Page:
Column: Koch brothers are the latest strange bedfellows in Washington state carbon tax fight

BY  
A pair of federal judges expressed their skepticism over challenges to the Obama administration's plan to reduce the effects of climate change by targeting pollution emitted from coal-fired power plants. Photo by Jeff Swensen/Getty Images

Yoram Bauman makes the case for Initiative 732, a revenue-neutral carbon tax measure, which will be on the ballot in Washington state on Nov. 8. Photo by Jeff Swensen/Getty Images

The twists and turns just keep coming in the pioneering revenue-neutral carbon tax measure, Initiative 732, which will be on Tuesday’s ballot in Washington state.

First came pushback from the some environmental groups, including the Sierra Club. Now we have a new Public Disclosure Commission report for the No campaign showing that Koch Industries contributed $50,000 to the No campaign. The Koch brothers’ anti-science and anti-environment activities are well documented; it’s pretty interesting that the No campaign would want to be associated with them if climate change is truly something they care about. Perhaps more telling, this late round of dirty fossil fuel money is indicative of the strength and effectiveness of the I-732 policy and the threat it poses to the state’s — and the nation’s — biggest polluters and a signal for what’s to come.

Perhaps more telling, this late round of dirty fossil fuel money is indicative of the strength and effectiveness of the I-732 policy and the threat it poses to the state’s — and the nation’s — biggest polluters and a signal for what’s to come.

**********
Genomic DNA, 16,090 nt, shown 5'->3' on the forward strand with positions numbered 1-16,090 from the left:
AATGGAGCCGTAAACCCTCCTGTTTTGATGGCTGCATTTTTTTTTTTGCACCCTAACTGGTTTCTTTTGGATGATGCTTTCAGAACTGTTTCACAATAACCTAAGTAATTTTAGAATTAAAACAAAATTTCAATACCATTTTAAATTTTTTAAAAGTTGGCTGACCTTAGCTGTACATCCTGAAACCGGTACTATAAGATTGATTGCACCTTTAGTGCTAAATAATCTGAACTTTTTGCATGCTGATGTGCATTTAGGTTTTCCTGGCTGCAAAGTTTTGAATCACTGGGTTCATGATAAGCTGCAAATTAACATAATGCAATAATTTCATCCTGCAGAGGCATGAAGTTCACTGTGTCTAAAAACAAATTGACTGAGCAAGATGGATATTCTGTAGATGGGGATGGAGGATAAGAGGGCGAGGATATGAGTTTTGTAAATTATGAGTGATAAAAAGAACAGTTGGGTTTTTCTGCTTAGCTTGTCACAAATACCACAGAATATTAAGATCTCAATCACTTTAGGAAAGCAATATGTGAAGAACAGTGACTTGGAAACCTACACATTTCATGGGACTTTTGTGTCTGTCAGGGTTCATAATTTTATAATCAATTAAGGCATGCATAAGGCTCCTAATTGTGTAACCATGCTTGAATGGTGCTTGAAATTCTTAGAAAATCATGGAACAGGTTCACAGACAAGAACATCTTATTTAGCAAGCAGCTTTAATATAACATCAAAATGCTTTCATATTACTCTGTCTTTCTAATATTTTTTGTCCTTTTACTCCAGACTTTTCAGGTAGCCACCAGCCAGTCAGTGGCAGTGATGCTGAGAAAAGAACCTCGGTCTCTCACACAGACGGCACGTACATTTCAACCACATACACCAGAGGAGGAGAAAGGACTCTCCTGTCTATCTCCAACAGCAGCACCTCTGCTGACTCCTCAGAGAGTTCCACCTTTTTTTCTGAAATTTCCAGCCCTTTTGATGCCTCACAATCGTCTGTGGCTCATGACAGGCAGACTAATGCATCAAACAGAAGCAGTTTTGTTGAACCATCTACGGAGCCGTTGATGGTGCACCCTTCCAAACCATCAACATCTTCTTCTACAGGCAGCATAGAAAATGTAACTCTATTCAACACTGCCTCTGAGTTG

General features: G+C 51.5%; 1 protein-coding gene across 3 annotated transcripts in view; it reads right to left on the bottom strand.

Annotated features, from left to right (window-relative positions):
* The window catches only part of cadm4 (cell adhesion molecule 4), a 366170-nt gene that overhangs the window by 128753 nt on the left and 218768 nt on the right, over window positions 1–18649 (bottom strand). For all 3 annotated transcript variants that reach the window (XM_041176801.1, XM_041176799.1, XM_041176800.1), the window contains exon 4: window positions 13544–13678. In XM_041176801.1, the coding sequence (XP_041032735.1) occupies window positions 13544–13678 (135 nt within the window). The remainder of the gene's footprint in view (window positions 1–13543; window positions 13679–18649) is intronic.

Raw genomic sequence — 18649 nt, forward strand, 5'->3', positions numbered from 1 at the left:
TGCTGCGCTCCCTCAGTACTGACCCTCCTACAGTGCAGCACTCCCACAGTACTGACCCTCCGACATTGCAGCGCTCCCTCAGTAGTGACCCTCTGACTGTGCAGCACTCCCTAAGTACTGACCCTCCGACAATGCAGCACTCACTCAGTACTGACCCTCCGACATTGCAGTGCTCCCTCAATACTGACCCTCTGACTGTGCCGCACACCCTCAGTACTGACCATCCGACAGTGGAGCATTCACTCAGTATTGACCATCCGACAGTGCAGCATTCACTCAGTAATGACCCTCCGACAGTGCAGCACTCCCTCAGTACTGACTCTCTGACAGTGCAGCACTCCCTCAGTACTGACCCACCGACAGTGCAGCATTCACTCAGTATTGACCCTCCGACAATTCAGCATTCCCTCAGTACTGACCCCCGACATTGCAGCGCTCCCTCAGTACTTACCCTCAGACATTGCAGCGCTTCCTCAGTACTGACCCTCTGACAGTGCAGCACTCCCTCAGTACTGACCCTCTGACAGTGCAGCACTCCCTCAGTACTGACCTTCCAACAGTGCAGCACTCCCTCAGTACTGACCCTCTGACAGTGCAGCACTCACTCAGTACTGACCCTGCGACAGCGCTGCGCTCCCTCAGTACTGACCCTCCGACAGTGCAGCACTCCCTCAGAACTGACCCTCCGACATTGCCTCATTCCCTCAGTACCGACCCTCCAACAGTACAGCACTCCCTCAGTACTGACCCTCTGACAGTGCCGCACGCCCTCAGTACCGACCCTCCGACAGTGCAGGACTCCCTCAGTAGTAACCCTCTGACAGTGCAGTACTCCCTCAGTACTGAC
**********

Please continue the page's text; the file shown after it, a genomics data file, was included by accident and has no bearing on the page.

Even more surprising is that the Koch brothers and the No campaign are out of step with leading Republicans in Washington state and in Washington, D.C. Republican supporters of I-732 now include former U.S. Sen. Slade Gorton and former state Attorney General Rob McKenna, who narrowly lost the 2012 governor’s race. And leading conservative economist Greg Mankiw told The New York Times this week that I-732 could be a model for the nation because it takes a budget-friendly and business-friendly approach to climate action, one that sets a stable and predictable price on carbon and “recycles” carbon tax revenues by reducing existing taxes.

Instead of making government bigger or smaller, I-732 focuses on making government smarter. That’s why I-732 has gained support from both the left and the right. Our most recent endorsement on the left is from the Seattle Socialist Alternative.

READ MORE: Pay for carbon pollution? Why some environmentalists don’t support this state tax

This is truly a David vs. Goliath battle. Large establishment organizations on both the left and the right are pushing back against I-732 because it threatens the status quo. But the status quo is not acceptable when it comes to the future of our planet: In a nutshell, too many people have gotten too tired of seeing too little happen on the climate front. That’s how Carbon Washington managed to gather over 360,000 signatures (about 5 percent of the state population) last year to get the initiative on the ballot, putting it in the top 10 in Washington history. This grassroots momentum and unrelenting focus on addressing climate change is what led groups like Audubon Washington to support this campaign.

We continue to be encouraged by the latest poll results showing that undecided voters are moving towards a Yes vote. We have also received a wave of celebrity support for the policy. Last week Leonardo DiCaprio tweeted his support saying, “I-732 is a chance to create a clean energy future. Join @CarbonWA and @AudubonWA and vote #Yeson732.” Fisher Stevens, director of DiCaprio’s new climate change documentary Before the Flood shared his support for I-732, as did celebrities affiliated with Season 2 of Years of Living Dangerously, including Don CheadleEd Norton , Nikki ReedLili Taylor and Ian Somerhalder.

Buoyed by these endorsements, our tireless volunteers, ranging from students to grandparents, are leading the state’s biggest voter education effort on climate change. For more details see the “Get the Facts” press release about I-732.


Watch economics correspondent Paul Solman’s report on Initiative 732 above

SHARE VIA TEXT